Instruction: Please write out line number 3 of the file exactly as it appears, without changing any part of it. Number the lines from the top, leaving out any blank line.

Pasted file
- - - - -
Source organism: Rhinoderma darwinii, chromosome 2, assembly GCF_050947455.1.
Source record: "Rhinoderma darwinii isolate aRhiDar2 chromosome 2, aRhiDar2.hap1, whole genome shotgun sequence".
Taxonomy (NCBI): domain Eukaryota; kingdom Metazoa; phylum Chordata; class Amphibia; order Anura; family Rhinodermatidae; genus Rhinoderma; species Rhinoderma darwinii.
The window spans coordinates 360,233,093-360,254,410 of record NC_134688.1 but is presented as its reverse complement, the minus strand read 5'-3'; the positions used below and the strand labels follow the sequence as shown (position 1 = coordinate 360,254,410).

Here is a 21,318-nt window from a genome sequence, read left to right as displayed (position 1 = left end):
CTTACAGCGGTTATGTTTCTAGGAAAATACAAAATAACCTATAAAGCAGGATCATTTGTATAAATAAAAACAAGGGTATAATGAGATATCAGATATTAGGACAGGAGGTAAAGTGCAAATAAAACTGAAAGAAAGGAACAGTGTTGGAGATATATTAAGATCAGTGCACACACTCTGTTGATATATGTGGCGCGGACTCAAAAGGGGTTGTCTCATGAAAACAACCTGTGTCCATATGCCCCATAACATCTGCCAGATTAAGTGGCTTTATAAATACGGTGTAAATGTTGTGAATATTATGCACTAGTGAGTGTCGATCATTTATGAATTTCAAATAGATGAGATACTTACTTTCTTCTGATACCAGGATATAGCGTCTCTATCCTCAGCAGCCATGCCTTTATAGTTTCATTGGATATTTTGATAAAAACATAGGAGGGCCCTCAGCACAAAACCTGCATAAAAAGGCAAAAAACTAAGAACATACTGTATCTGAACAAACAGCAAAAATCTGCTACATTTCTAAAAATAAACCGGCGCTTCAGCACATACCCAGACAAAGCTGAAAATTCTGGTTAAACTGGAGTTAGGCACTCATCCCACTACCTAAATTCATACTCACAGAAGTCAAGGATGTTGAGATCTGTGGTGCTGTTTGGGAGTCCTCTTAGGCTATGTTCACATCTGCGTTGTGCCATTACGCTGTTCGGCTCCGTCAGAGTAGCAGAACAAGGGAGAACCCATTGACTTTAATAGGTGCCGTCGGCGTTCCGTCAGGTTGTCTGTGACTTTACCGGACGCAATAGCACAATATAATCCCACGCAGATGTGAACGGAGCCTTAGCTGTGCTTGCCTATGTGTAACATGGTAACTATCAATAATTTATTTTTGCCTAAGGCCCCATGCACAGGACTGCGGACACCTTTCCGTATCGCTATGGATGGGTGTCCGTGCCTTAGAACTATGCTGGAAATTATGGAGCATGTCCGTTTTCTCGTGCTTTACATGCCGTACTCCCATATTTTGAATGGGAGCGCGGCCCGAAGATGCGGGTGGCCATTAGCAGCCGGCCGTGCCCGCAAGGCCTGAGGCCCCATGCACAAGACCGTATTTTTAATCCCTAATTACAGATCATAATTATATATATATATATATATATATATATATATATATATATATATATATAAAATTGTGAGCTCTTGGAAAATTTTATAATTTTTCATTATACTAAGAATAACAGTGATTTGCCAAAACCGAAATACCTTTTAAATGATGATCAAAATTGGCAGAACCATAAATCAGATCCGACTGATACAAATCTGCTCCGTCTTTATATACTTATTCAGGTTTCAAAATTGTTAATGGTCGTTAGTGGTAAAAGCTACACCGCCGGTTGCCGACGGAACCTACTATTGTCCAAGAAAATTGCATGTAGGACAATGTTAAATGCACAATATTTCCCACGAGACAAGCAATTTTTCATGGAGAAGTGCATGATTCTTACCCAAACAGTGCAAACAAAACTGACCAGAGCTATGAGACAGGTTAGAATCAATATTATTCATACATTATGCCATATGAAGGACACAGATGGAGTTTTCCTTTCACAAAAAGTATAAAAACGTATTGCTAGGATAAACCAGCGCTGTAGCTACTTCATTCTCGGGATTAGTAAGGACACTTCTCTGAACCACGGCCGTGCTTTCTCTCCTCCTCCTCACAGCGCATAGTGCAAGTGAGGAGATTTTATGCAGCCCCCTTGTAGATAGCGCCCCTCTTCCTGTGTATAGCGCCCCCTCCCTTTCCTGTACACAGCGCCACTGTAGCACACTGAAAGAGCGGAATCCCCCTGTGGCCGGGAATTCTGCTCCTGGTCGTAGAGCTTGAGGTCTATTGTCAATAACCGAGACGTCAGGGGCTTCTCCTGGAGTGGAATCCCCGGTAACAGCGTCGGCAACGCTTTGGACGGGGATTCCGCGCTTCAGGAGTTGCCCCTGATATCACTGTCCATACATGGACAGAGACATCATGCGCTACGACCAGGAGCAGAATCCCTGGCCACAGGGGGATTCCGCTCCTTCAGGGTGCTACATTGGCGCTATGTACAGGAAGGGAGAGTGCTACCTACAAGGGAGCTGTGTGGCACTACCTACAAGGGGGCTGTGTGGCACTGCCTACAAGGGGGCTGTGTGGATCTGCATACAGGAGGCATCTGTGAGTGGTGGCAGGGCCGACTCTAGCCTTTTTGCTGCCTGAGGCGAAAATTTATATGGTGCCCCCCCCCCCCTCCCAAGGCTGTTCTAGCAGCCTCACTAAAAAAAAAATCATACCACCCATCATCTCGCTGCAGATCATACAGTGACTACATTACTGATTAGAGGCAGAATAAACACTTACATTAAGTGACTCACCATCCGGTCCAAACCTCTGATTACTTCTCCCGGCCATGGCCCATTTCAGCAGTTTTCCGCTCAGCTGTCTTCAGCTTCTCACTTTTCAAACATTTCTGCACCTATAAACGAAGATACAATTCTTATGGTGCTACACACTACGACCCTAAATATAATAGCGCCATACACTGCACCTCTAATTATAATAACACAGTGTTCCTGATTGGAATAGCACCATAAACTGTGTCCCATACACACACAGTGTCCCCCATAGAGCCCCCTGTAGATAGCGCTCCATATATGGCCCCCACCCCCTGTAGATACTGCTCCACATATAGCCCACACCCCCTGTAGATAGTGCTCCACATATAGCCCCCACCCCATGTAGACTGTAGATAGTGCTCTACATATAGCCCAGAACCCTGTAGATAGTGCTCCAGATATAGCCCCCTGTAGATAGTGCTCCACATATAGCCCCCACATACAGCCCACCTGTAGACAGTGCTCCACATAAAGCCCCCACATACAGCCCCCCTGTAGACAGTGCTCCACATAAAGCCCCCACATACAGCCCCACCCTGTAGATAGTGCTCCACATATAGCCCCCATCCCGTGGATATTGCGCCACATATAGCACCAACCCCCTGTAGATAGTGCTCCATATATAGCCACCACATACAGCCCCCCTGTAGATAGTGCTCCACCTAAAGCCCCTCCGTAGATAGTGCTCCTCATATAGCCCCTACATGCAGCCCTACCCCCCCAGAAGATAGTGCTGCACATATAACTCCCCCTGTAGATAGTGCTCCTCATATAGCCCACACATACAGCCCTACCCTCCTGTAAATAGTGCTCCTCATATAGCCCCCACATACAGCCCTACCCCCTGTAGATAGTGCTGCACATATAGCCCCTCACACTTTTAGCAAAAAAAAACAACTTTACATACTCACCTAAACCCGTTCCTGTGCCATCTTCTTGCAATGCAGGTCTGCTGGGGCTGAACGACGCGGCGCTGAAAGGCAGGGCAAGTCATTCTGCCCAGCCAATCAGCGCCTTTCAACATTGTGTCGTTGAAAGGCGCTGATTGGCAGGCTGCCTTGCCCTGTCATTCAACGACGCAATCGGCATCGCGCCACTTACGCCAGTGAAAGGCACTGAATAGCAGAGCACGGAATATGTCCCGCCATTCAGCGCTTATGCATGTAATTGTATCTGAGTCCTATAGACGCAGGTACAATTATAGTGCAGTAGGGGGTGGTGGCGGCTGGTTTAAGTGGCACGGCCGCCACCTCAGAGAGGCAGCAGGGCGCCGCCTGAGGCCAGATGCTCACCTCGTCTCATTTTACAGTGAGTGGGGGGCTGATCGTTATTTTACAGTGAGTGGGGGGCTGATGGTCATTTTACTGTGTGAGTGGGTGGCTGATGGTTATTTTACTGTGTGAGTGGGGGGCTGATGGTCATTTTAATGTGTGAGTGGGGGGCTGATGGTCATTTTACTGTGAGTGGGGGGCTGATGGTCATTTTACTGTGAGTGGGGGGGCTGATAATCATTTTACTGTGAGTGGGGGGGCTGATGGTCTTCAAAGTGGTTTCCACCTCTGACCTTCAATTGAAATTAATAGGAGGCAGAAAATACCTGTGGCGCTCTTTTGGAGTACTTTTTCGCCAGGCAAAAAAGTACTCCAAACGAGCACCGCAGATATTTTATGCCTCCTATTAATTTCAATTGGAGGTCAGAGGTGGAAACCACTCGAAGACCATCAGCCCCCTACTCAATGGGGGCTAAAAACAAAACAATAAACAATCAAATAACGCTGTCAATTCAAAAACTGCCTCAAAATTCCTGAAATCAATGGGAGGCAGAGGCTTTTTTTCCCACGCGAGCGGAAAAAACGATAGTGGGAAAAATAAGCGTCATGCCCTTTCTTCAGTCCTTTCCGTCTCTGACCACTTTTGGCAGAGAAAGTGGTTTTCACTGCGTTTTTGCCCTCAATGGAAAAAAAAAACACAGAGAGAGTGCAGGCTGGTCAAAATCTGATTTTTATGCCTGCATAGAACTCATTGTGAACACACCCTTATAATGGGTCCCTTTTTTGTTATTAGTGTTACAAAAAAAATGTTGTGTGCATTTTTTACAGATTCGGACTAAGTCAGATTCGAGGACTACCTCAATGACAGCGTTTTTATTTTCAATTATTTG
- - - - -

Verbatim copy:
Taxonomy (NCBI): domain Eukaryota; kingdom Metazoa; phylum Chordata; class Amphibia; order Anura; family Rhinodermatidae; genus Rhinoderma; species Rhinoderma darwinii.